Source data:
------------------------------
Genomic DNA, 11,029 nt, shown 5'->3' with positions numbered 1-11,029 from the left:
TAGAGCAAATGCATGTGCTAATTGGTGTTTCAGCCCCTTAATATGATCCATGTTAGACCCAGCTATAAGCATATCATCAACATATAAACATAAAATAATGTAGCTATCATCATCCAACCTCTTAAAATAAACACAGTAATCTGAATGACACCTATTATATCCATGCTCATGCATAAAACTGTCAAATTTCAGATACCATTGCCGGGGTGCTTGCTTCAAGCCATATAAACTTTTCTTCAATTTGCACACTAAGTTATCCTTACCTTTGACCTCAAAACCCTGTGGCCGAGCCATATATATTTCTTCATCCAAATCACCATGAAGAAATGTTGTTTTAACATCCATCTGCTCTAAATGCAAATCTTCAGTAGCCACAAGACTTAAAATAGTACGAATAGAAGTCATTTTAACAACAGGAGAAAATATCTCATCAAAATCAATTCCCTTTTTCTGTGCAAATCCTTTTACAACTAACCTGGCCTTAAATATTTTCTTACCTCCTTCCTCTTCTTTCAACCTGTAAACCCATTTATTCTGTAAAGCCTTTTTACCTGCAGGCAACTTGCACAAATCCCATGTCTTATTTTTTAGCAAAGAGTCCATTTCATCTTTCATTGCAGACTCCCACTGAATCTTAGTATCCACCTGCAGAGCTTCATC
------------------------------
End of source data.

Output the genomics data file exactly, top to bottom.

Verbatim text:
Genomic DNA, 11,029 nt, shown 5'->3' with positions numbered 1-11,029 from the left:
TAGAGCAAATGCATGTGCTAATTGGTGTTTCAGCCCCTTAATATGATCCATGTTAGACCCAGCTATAAGCATATCATCAACATATAAACATAAAATAATGTAGCTATCATCATCCAACCTCTTAAAATAAACACAGTAATCTGAATGACACCTATTATATCCATGCTCATGCATAAAACTGTCAAATTTCAGATACCATTGCCGGGGTGCTTGCTTCAAGCCATATAAACTTTTCTTCAATTTGCACACTAAGTTATCCTTACCTTTGACCTCAAAACCCTGTGGCCGAGCCATATATATTTCTTCATCCAAATCACCATGAAGAAATGTTGTTTTAACATCCATCTGCTCTAAATGCAAATCTTCAGTAGCCACAAGACTTAAAATAGTACGAATAGAAGTCATTTTAACAACAGGAGAAAATATCTCATCAAAATCAATTCCCTTTTTCTGTGCAAATCCTTTTACAACTAACCTGGCCTTAAATATTTTCTTACCTCCTTCCTCTTCTTTCAACCTGTAAACCCATTTATTCTGTAAAGCCTTTTTACCTGCAGGCAACTTGCACAAATCCCATGTCTTATTTTTTAGCAAAGAGTCCATTTCATCTTTCATTGCAGACTCCCACTGAATCTTAGTATCCACCTGCAGAGCTTCATC